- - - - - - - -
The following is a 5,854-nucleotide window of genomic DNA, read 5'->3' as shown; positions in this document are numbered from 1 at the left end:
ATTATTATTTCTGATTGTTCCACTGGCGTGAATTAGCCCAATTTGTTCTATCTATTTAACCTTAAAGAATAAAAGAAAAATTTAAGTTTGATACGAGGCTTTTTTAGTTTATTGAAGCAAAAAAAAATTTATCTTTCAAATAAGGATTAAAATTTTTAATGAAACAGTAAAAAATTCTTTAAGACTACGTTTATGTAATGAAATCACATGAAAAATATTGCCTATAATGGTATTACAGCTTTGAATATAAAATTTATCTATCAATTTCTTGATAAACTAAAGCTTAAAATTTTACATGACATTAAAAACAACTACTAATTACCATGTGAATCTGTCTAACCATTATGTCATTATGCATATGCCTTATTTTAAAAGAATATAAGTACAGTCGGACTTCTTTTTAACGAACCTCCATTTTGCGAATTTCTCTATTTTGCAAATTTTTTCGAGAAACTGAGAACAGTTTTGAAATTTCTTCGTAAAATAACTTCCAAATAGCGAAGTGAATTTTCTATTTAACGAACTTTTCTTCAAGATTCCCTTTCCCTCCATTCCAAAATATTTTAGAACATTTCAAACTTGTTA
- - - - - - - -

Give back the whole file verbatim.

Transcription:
The following is a 5,854-nucleotide window of genomic DNA, read 5'->3' as shown; positions in this document are numbered from 1 at the left end:
ATTATTATTTCTGATTGTTCCACTGGCGTGAATTAGCCCAATTTGTTCTATCTATTTAACCTTAAAGAATAAAAGAAAAATTTAAGTTTGATACGAGGCTTTTTTAGTTTATTGAAGCAAAAAAAAATTTATCTTTCAAATAAGGATTAAAATTTTTAATGAAACAGTAAAAAATTCTTTAAGACTACGTTTATGTAATGAAATCACATGAAAAATATTGCCTATAATGGTATTACAGCTTTGAATATAAAATTTATCTATCAATTTCTTGATAAACTAAAGCTTAAAATTTTACATGACATTAAAAACAACTACTAATTACCATGTGAATCTGTCTAACCATTATGTCATTATGCATATGCCTTATTTTAAAAGAATATAAGTACAGTCGGACTTCTTTTTAACGAACCTCCATTTTGCGAATTTCTCTATTTTGCAAATTTTTTCGAGAAACTGAGAACAGTTTTGAAATTTCTTCGTAAAATAACTTCCAAATAGCGAAGTGAATTTTCTATTTAACGAACTTTTCTTCAAGATTCCCTTTCCCTCCATTCCAAAATATTTTAGAACATTTCAAACTTGTTA